ValueAct said it believed the current valuation doesn’t reflect the company’s long-term growth prospects in almost any potential economic environment and that management has several opportunities to offset the macroeconomic headwinds that face the industry.Key to this growth will be a more aggressive rollout of all its subscriber-only products, it said. Those products include the Athletic, as well as crosswords and games, cooking and news.新2正网平台出租（www.hg108.vip）是皇冠（正网）接入菜宝钱包的TRC20-USDT支付系统，为皇冠代理提供专业的网上运营管理系统。系统实现注册、充值、提现、客服等全自动化功能。采用的USDT匿名支付、阅后即焚的IM客服系统，让皇冠代理的运营更轻松更安全。
ACTIVIST investor ValueAct Capital Management has built a new position in the New York Times Co (NYT), contending the iconic newspaper company could improve digital sales and margins through an aggressive rollout of its subscriber-only bundles.
San Francisco-based ValueAct said in a letter to investors Thursday that it now owns a 7% stake in the Times.
It said it believed the current valuation doesn’t reflect the company’s long-term growth prospects in almost any potential economic environment and that management has several opportunities to offset the macroeconomic headwinds that face the industry.
Key to this growth will be a more aggressive rollout of all its subscriber-only products, it said. Those products include the Athletic, as well as crosswords and games, cooking and news.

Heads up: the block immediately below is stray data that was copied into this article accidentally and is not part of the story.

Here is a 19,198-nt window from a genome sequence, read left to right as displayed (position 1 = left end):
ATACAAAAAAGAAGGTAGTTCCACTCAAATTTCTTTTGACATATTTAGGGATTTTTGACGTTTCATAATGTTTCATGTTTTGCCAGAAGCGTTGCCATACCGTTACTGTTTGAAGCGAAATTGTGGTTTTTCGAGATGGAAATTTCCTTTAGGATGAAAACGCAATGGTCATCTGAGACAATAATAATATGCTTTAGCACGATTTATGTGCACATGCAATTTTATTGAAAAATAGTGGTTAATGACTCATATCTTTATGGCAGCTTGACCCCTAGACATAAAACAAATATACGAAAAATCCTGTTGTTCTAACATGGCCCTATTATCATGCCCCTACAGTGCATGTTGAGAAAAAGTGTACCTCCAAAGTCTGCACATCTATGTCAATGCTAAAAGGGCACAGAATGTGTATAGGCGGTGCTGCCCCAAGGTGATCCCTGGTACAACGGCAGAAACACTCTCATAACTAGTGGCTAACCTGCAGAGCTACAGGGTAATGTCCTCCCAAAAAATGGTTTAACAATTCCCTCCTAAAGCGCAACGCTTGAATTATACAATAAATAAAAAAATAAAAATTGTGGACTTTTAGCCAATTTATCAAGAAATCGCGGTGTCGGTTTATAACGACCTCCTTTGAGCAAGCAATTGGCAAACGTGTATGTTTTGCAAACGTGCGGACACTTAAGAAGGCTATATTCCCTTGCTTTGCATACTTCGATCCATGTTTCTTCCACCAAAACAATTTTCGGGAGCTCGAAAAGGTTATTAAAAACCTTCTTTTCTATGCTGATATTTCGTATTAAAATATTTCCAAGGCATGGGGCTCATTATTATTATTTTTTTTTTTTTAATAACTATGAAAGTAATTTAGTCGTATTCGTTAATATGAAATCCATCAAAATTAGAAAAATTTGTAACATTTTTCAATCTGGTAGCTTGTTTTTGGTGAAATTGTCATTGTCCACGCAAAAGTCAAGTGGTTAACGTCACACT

“Our research suggests that most current readers and subscribers are interested in the bundle and would pay a large premium for it but are not aware the offering even exists,” ValueAct said in the letter, a copy of which was obtained by Bloomberg.
“This is an opportunity we believe management needs to drive with urgency, as it is the biggest lever to accelerate growth, deepen NYT’s competitive moat, and ensure the long-term strength and stability of the platform.”
The investment firm believes that, over the long run, there is potential for the Times to see strong double-digit digital revenue growth and see margins expand by up to three times, it said.
“We believe NYT may be one of the few consumer subscription businesses well positioned for the current environment,” ValueAct said.
“They are in the early innings of penetrating a large, addressable market, can sustainably increase their customer lifetime value, are already solidly profitable, and have a much more attractive competitive environment.”
A representative for ValueAct declined to comment.
“We are aware that ValueAct has made an investment in the company,” a spokesperson for the Times said in an e-mail, adding that the company speaks regularly with shareholders about strategy.
“Members of our management team have had conversations with ValueAct to hear their views and share ours.
“The board and management team will continue to make decisions that we believe are in the best interest of the company and all company shareholders.”
The Times has been one of the rare success stories in publishing as it has built a large and growing digital-subscription business.